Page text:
NewsFrom Convict to Combatant: Russia's Disturbing Trend of Prisoner Mobilization

From Convict to Combatant: Russia's Disturbing Trend of Prisoner Mobilization

Russian rapist wants to go to war. Shocking words
Russian rapist wants to go to war. Shocking words
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8:11 PM EDT, April 18, 2024

Anton Heraszczenko, an advisor to the Ukrainian Ministry of Internal Affairs, recently shared a post on social media featuring a captured Russian soldier. This individual expressed his desire to participate in war as a means of redemption after having previously committed heinous crimes, including the rape and murder of a 16-year-old girl.

For several months, Russia has frequently mobilized prisoners for combat roles, observing that the deaths of these individuals provoke less public outcry compared to losses among professional soldiers or conscripts. This arrangement offers prisoners a seemingly perfect chance for escape.

The critical issue with deploying prisoners, however, lies in their lack of proper training and, more importantly, adequate equipment. The terms offered to them were straightforward: survive six months on the front lines and earn your freedom without the requirement to return to prison.

Interestingly, the number of individuals willing to seize this chance at war is increasing. Among them is a man from Krasnoyarsk, notorious for raping and murdering a 16-year-old girl.

This man, recently sentenced to 21 years in prison, was found guilty by the court. Junior officer Yevgeny Anisiforov from the Academy of the Ministry of Emergency Situations murdered Zheleznogorsk in July 2022.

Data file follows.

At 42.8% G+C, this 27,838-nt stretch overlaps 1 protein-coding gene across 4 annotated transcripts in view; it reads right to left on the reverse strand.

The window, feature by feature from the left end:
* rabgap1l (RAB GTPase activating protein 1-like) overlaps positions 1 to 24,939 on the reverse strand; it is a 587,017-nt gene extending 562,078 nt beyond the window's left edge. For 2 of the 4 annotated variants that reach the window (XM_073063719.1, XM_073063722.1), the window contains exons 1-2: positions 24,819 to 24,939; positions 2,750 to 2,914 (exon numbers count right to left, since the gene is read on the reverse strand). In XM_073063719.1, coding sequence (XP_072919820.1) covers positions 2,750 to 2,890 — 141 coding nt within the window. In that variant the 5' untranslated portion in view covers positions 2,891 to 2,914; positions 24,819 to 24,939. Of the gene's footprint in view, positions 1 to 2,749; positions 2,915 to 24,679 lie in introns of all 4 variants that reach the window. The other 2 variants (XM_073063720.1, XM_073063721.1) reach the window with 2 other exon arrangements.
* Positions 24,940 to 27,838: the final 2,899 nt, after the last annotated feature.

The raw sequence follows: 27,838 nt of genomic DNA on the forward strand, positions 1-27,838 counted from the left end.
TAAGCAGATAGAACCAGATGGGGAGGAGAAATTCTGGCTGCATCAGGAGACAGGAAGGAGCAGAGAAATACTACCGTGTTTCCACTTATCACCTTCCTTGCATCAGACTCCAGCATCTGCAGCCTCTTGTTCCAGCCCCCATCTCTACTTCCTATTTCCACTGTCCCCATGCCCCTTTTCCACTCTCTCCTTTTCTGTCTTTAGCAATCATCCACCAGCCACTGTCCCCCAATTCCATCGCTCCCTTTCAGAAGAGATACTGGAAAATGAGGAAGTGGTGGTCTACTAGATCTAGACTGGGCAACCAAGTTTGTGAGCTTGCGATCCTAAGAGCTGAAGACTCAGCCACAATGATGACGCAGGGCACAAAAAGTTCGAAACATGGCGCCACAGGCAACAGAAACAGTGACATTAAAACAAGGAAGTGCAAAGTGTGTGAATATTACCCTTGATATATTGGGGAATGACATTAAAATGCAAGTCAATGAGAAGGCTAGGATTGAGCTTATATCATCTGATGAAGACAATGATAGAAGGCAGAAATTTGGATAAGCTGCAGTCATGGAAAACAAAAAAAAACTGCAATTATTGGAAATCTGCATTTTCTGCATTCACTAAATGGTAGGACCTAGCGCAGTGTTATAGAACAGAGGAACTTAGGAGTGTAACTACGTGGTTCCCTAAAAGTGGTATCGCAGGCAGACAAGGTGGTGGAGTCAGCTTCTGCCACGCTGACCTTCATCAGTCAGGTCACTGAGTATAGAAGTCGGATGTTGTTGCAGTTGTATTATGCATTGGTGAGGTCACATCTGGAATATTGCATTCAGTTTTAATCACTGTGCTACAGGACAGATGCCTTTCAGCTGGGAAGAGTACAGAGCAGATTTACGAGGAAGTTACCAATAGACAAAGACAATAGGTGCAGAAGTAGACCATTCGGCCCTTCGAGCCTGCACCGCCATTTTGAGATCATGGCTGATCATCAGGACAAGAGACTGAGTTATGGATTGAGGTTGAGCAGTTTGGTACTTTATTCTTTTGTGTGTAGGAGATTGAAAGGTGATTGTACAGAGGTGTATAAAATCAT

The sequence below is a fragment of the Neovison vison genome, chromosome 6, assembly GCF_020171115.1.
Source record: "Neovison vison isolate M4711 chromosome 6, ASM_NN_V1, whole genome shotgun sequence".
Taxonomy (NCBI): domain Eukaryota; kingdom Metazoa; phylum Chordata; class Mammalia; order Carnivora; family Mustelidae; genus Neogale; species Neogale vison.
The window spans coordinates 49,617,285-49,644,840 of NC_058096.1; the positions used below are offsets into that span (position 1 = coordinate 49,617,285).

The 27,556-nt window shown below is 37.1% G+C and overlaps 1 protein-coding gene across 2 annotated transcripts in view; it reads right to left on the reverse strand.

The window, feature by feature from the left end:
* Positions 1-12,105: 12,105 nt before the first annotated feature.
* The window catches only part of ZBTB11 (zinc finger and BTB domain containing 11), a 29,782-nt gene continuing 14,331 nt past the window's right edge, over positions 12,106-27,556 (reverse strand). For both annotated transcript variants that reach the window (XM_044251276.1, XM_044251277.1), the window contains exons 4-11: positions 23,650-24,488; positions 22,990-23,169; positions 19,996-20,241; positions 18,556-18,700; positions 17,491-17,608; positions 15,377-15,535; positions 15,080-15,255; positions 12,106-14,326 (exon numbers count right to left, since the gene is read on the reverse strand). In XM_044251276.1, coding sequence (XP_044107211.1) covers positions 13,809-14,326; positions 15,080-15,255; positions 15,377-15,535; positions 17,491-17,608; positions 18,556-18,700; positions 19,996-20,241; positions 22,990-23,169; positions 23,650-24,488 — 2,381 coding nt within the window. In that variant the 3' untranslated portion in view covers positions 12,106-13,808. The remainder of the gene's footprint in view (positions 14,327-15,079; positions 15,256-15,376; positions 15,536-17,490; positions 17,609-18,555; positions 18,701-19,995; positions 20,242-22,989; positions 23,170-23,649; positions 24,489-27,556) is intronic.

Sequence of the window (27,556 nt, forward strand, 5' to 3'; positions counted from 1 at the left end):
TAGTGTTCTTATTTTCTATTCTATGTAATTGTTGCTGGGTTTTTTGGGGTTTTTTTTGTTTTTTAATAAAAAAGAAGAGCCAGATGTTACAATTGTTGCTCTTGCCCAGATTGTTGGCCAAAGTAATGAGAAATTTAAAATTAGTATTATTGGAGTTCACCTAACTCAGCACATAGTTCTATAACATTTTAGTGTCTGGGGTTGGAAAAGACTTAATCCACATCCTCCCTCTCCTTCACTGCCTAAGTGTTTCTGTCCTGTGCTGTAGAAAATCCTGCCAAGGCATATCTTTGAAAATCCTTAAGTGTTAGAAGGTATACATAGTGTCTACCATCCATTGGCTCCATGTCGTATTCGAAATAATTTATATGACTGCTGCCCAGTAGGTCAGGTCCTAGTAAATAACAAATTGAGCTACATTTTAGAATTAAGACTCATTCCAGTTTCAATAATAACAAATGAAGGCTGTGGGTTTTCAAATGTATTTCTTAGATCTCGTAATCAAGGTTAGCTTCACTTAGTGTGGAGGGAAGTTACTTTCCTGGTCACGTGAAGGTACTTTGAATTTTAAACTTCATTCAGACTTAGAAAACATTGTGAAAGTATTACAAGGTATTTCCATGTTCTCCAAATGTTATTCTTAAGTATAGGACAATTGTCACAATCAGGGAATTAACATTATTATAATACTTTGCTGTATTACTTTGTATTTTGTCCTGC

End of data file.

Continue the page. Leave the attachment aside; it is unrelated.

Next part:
According to local media reports, the tragic incident occurred when the victim met with Anisiforov near a lake. In a drunken state, the 20-year-old assaulted her with a stone to the head, subsequently dragging her body into the bushes, where he raped her. Believing her to be dead, he attempted to conceal her body with clothes, sand, and gravel by the lakeshore. Tragically, the girl was still alive at this time and later succumbed to suffocation.

From prison to the front in Ukraine?

During his trial, Anisiforov confessed to the murder and expressed his wish to "redeem himself" through participation in the war. His demeanor in court, smiling and seemingly unfazed by the prospect of prison, was unsettling.

The victim's mother has publicly shared her concerns that her daughter's killer might be released early to join the military effort.

"In Russia, a disturbing trend has become apparent: murderers and rapists face little fear of prison as they are sent directly to combat, only to potentially return with honors," Anton Heraszczenko commented sarcastically.
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